An inventory of medicinal products causing skin rash: Clinical and regulatory lessons
- Robert Ancuceanu
- Mihaela Dinu
- Florentina Furtunescu
- Daniel Boda
Affiliations: Department of Pharmaceutical Botany and Cell Biology, Faculty of Pharmacy, ‘Carol Davila’ University of Medicine and Pharmacy, 020956 Bucharest, Romania, Department of Public Health and Management, Faculty of Medicine, ‘Carol Davila’ University of Medicine and Pharmacy, 050463 Bucharest, Romania, ermatology Research Laboratory, ‘Carol Davila’ University of Medicine and Pharmacy, 050474 Bucharest, Romania
- Published online on: July 31, 2019 https://doi.org/10.3892/etm.2019.7837
Copyright: © Ancuceanu
et al. This is an open access article distributed under the
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Commons Attribution License.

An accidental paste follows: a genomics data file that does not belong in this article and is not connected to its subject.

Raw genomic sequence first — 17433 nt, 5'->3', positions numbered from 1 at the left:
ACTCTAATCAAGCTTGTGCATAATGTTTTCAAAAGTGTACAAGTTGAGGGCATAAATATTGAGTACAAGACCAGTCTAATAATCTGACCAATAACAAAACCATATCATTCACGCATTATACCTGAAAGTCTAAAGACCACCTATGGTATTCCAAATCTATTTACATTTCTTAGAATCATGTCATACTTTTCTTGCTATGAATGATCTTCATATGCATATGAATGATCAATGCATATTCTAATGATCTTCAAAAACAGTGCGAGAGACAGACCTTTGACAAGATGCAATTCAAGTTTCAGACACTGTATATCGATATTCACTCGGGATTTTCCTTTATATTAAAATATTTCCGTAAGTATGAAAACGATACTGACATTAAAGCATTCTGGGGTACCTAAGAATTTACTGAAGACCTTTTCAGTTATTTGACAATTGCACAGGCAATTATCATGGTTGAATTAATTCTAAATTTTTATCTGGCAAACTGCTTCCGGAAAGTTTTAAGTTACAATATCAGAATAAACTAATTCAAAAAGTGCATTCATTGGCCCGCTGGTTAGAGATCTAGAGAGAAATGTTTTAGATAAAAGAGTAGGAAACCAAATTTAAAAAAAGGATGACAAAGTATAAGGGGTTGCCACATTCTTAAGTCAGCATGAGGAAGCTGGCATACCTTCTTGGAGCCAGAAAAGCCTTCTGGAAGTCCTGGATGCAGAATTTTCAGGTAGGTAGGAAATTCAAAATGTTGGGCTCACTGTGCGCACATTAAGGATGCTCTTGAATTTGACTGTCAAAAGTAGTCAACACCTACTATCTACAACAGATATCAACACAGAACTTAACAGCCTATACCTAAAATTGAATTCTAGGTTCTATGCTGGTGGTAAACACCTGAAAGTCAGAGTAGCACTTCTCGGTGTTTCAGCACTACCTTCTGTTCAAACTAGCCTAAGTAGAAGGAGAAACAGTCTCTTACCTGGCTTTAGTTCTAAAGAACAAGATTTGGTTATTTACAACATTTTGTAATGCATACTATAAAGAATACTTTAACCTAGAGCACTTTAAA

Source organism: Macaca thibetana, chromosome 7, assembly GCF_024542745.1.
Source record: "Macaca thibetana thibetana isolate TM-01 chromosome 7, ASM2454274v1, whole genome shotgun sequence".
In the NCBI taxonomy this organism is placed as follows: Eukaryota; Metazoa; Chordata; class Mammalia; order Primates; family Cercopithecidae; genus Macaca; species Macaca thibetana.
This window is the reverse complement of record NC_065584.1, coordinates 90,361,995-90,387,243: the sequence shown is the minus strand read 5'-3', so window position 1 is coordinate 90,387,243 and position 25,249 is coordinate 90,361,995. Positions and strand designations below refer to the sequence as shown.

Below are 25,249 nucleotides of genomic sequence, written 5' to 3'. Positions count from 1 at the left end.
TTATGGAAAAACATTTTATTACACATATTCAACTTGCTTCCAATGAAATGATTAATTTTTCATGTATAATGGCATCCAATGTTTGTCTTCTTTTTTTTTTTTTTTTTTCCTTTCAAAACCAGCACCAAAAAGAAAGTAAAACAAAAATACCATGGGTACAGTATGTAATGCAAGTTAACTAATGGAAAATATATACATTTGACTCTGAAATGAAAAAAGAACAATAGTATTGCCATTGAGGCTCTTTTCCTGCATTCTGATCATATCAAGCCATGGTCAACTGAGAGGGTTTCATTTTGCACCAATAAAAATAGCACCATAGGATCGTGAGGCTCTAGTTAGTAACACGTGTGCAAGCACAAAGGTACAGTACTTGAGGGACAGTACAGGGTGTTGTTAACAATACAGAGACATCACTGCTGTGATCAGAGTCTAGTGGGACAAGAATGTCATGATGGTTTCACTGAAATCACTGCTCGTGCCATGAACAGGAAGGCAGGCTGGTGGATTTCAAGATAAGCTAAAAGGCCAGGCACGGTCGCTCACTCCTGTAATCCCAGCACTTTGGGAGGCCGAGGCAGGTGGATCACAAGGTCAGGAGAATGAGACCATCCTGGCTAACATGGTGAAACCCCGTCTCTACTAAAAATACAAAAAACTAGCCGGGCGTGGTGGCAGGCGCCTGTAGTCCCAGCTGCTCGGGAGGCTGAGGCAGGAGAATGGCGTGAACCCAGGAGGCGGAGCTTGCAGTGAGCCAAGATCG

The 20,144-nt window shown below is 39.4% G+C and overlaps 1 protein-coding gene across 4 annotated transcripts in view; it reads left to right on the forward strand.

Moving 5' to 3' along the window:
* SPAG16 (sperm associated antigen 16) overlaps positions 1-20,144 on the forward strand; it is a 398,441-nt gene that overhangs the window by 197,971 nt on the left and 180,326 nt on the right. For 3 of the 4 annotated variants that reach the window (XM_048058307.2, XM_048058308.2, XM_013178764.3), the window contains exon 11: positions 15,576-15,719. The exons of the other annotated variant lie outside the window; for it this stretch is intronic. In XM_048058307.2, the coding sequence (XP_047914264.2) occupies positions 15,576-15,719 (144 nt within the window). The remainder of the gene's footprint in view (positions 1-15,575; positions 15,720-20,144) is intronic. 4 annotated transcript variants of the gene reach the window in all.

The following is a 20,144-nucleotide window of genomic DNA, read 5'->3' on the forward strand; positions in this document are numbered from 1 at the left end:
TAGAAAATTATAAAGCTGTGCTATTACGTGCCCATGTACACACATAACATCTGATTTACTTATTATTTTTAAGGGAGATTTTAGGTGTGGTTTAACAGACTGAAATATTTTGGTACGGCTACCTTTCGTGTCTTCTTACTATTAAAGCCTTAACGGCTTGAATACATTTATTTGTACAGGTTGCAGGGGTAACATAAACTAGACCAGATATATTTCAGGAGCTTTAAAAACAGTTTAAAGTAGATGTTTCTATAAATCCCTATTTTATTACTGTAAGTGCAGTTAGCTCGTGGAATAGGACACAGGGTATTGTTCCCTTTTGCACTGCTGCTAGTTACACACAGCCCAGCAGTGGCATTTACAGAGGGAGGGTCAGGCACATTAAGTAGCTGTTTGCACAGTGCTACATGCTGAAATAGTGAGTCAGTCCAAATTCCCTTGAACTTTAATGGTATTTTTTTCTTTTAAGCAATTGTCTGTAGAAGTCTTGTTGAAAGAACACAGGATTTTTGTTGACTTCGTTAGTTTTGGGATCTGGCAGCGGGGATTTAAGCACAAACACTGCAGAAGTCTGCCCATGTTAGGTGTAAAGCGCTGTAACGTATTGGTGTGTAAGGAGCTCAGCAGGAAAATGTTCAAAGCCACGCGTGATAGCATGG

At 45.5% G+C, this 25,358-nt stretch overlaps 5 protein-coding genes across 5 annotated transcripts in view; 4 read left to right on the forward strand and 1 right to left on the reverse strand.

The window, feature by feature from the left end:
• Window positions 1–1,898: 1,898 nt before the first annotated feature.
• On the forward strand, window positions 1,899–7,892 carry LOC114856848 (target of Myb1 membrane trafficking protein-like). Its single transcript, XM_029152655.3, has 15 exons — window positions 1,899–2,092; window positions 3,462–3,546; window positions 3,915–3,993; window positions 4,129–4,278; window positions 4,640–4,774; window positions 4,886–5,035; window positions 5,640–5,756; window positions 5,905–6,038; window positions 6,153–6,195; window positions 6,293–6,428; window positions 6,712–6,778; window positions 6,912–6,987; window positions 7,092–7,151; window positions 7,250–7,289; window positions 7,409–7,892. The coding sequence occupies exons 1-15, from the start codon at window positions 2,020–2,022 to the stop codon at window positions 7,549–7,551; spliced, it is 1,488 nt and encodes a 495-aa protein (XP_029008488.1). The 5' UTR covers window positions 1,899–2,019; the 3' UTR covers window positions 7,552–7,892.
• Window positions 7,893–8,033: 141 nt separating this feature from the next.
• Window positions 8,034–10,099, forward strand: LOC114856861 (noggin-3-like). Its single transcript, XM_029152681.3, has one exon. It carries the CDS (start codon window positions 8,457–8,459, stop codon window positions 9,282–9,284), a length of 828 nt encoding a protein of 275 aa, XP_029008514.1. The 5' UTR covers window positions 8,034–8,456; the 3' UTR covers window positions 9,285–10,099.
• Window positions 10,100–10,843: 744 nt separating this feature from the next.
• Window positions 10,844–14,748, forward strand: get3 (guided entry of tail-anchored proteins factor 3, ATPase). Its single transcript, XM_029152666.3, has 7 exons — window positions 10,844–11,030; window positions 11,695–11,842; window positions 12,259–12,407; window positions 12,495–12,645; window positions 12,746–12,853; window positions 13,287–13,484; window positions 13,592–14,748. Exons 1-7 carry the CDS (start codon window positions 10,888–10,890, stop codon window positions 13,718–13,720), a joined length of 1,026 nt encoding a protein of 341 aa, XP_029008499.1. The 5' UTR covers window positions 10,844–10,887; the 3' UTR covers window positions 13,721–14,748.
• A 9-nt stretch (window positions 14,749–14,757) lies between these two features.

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A variety of medicinal products have been associated with rash and normally this information should be available in the Summary of Product Characteristics (SmPCs). Our study aimed to investigate the frequency of rash as an adverse drug reaction, based on the information provided by SmPCs of 1,048 single active substances (international non‑proprietary names) authorized in the United Kingdom. Data on rash frequency was collected from each SmPC using automated searches based on selected keywords. Data analysis was carried out using R, v. 3.4. We found that over 90% of the medicines used orally or by injection may be associated with rash as an adverse event, the most common classes being protein kinase inhibitors, anticancer medicinal products, monoclonal antibodies, biologicals, antivirals and retinoids, with high variations in rash frequency for products within the same class, but also for products with the same active substance. Analysis of SmPCs revealed the need to increase homogeneity in reporting rash frequency, by using Council for International Organizations of Medical Sciences classification, and Medical Dictionary for Regulatory Activities coding in a more standardized manner, and also the need to include more safety endpoints in clinical trials and to use better the safety results for publication and updating the SmPCs.